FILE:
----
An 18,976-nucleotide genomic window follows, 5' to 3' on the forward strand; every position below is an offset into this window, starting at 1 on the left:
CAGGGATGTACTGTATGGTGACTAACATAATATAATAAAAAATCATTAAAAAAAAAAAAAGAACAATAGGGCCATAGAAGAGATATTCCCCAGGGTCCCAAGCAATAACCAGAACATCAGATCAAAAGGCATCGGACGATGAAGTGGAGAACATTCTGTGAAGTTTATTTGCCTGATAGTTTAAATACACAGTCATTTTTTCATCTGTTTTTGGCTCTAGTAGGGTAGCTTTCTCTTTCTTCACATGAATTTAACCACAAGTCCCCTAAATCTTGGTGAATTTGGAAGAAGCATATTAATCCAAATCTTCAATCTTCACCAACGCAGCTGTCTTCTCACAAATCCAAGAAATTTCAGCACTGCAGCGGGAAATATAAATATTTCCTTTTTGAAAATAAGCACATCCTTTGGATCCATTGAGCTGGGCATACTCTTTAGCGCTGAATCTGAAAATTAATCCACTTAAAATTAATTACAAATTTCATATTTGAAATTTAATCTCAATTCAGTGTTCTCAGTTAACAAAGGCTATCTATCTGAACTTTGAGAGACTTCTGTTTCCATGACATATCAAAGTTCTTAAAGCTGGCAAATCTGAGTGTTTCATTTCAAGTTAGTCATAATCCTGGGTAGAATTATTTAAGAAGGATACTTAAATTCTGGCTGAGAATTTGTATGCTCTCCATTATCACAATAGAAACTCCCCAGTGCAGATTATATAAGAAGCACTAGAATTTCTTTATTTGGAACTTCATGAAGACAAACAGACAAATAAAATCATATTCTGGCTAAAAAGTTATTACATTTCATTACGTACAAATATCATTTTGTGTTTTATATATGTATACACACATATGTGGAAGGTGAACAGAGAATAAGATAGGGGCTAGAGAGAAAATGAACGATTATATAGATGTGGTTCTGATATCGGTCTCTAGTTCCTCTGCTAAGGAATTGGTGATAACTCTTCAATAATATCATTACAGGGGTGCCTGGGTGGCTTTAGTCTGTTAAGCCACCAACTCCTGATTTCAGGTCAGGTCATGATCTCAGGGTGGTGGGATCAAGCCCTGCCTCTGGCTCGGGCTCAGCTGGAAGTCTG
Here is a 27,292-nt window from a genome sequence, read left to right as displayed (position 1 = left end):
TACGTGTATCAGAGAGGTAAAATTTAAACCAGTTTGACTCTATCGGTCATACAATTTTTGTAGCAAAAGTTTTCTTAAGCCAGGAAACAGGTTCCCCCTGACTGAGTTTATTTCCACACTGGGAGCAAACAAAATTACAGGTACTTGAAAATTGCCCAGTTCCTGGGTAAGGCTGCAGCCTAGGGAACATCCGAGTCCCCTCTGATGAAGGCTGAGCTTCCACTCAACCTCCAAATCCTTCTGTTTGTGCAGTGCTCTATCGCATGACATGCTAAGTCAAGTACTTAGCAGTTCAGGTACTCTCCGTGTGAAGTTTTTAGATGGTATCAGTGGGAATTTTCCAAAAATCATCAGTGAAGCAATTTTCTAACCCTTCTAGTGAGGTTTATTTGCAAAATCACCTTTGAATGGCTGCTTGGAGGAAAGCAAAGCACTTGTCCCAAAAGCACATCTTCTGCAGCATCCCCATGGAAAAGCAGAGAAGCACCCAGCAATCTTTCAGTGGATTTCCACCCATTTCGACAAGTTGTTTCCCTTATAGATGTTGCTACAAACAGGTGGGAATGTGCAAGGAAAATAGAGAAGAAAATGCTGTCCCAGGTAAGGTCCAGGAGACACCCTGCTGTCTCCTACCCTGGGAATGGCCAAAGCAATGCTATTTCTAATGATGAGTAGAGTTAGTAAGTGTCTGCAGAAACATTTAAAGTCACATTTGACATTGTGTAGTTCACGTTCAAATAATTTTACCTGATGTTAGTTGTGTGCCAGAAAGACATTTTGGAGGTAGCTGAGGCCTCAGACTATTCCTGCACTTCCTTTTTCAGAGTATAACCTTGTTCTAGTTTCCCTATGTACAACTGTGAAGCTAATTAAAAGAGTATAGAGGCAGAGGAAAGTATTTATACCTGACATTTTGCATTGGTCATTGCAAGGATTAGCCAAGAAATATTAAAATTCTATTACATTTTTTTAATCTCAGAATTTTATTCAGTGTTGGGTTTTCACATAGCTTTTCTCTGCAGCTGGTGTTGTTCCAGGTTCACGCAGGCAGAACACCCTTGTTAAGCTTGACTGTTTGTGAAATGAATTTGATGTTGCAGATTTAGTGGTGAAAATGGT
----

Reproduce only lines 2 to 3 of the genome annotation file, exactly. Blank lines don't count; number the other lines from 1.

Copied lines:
CAGGGATGTACTGTATGGTGACTAACATAATATAATAAAAAATCATTAAAAAAAAAAAAAGAACAATAGGGCCATAGAAGAGATATTCCCCAGGGTCCCAAGCAATAACCAGAACATCAGATCAAAAGGCATCGGACGATGAAGTGGAGAACATTCTGTGAAGTTTATTTGCCTGATAGTTTAAATACACAGTCATTTTTTCATCTGTTTTTGGCTCTAGTAGGGTAGCTTTCTCTTTCTTCACATGAATTTAACCACAAGTCCCCTAAATCTTGGTGAATTTGGAAGAAGCATATTAATCCAAATCTTCAATCTTCACCAACGCAGCTGTCTTCTCACAAATCCAAGAAATTTCAGCACTGCAGCGGGAAATATAAATATTTCCTTTTTGAAAATAAGCACATCCTTTGGATCCATTGAGCTGGGCATACTCTTTAGCGCTGAATCTGAAAATTAATCCACTTAAAATTAATTACAAATTTCATATTTGAAATTTAATCTCAATTCAGTGTTCTCAGTTAACAAAGGCTATCTATCTGAACTTTGAGAGACTTCTGTTTCCATGACATATCAAAGTTCTTAAAGCTGGCAAATCTGAGTGTTTCATTTCAAGTTAGTCATAATCCTGGGTAGAATTATTTAAGAAGGATACTTAAATTCTGGCTGAGAATTTGTATGCTCTCCATTATCACAATAGAAACTCCCCAGTGCAGATTATATAAGAAGCACTAGAATTTCTTTATTTGGAACTTCATGAAGACAAACAGACAAATAAAATCATATTCTGGCTAAAAAGTTATTACATTTCATTACGTACAAATATCATTTTGTGTTTTATATATGTATACACACATATGTGGAAGGTGAACAGAGAATAAGATAGGGGCTAGAGAGAAAATGAACGATTATATAGATGTGGTTCTGATATCGGTCTCTAGTTCCTCTGCTAAGGAATTGGTGATAACTCTTCAATAATATCATTACAGGGGTGCCTGGGTGGCTTTAGTCTGTTAAGCCACCAACTCCTGATTTCAGGTCAGGTCATGATCTCAGGGTGGTGGGATCAAGCCCTGCCTCTGGCTCGGGCTCAGCTGGAAGTCTG
Here is a 27,292-nt window from a genome sequence, read left to right as displayed (position 1 = left end):